It does not matter in the BCS standings because the AP pulled out after last season, citing conflict-of-interest concerns. But the AP will crown its own champion following the season, which may not be the same champion anointed by the BCS.
Computers factor not only how a team's opponents perform each week, but also those opponents' strength of schedule. For example, today's Notre Dame-Tennessee game is important in the national title race. If the Fighting Irish were to lose to a 3-4 team, USC's win over them would be diminished in the eyes of the computers.
The computer formulas do not account for a team's ranking in the human polls. Instead, the computer formulas consider an opponent's record. So beating Michigan, ranked 23rd in the USA Today coaches' poll with a 6-3 record, does not mean as much as beating Boise State, which is unranked but has a 6-2 mark.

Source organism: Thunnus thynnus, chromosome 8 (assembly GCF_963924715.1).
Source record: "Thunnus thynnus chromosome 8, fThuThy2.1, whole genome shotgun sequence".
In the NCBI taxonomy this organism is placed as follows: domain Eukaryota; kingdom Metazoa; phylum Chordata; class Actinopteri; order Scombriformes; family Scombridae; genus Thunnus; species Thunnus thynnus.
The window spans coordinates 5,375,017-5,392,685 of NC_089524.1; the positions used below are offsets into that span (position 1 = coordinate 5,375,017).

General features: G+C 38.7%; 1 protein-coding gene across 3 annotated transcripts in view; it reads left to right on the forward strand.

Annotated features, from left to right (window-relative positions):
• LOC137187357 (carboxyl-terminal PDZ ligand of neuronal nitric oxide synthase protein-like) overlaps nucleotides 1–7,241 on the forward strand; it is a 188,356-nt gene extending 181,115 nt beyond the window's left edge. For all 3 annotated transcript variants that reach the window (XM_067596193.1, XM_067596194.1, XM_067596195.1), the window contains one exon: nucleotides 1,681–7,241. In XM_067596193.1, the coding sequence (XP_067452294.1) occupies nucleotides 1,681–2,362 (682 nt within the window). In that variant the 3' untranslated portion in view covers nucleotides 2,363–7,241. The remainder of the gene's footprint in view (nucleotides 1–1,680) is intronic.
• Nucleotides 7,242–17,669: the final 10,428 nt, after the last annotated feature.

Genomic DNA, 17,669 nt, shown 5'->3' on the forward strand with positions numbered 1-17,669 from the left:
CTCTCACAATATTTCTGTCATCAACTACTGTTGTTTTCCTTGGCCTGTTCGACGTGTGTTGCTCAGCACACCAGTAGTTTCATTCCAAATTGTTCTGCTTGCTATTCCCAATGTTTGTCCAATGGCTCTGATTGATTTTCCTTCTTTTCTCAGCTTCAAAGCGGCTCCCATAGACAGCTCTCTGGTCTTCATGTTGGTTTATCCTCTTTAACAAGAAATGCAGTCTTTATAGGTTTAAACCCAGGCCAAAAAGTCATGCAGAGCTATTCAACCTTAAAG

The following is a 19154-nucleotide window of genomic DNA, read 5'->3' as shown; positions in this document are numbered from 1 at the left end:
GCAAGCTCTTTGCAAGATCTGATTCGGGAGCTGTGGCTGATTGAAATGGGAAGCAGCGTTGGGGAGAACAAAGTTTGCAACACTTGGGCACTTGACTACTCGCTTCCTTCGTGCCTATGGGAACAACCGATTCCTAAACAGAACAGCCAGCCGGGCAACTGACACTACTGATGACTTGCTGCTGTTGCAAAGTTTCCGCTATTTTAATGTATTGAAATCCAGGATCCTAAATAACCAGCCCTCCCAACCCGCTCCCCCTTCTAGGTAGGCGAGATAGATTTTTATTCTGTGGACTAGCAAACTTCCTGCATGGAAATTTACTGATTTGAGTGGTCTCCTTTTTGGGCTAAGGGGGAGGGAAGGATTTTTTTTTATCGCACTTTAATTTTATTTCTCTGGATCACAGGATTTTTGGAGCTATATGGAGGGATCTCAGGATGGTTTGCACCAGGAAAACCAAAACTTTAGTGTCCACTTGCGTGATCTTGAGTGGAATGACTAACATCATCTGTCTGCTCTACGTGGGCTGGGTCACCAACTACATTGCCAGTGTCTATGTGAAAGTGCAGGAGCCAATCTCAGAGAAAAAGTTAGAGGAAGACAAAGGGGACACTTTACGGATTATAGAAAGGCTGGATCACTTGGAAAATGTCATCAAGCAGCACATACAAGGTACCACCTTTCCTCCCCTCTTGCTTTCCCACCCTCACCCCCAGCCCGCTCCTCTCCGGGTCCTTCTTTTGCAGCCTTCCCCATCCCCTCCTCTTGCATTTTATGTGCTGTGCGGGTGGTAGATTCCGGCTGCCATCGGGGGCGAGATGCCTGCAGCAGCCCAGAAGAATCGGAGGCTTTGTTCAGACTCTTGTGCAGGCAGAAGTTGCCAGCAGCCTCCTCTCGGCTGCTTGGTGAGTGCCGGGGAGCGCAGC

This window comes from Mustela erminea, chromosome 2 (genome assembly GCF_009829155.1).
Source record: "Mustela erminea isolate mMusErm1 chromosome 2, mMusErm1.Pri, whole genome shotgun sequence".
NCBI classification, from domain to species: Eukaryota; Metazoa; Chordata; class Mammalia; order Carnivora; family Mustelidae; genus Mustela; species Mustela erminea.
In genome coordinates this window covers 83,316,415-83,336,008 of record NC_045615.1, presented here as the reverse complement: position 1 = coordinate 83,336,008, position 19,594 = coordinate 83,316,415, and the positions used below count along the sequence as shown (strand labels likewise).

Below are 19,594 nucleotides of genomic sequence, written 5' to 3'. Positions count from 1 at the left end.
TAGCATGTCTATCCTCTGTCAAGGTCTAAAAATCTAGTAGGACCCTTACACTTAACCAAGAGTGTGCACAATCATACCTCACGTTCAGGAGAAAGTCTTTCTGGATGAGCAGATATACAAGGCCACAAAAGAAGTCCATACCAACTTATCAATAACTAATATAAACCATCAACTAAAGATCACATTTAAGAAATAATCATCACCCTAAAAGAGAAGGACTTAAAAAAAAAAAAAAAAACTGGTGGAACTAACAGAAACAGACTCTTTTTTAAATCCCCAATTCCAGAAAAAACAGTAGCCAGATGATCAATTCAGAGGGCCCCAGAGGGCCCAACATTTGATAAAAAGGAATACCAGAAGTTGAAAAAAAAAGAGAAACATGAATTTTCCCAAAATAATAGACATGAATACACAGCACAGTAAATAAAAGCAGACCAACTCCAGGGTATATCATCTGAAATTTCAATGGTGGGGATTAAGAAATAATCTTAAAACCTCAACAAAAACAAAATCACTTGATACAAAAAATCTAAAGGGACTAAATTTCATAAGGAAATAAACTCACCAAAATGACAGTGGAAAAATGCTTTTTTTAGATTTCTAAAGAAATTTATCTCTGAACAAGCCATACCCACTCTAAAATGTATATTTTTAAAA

Finishing first or second is worthy of the same celebration because it means a berth in the Rose Bowl. There is not always shame in finishing third. Two years ago, USC, ranked first in both human polls, was ranked third in the BCS standings and was eventually crowned national champ by the AP.
Humans are often at fault, too. Two years ago, Oklahoma lost in the Big 12 title game to Kansas State, 35-7. The Sooners still received two first-place votes in the next Associated Press poll and eight in the USA Today coaches' poll, helping vault them past USC, the team ranked first in both human polls.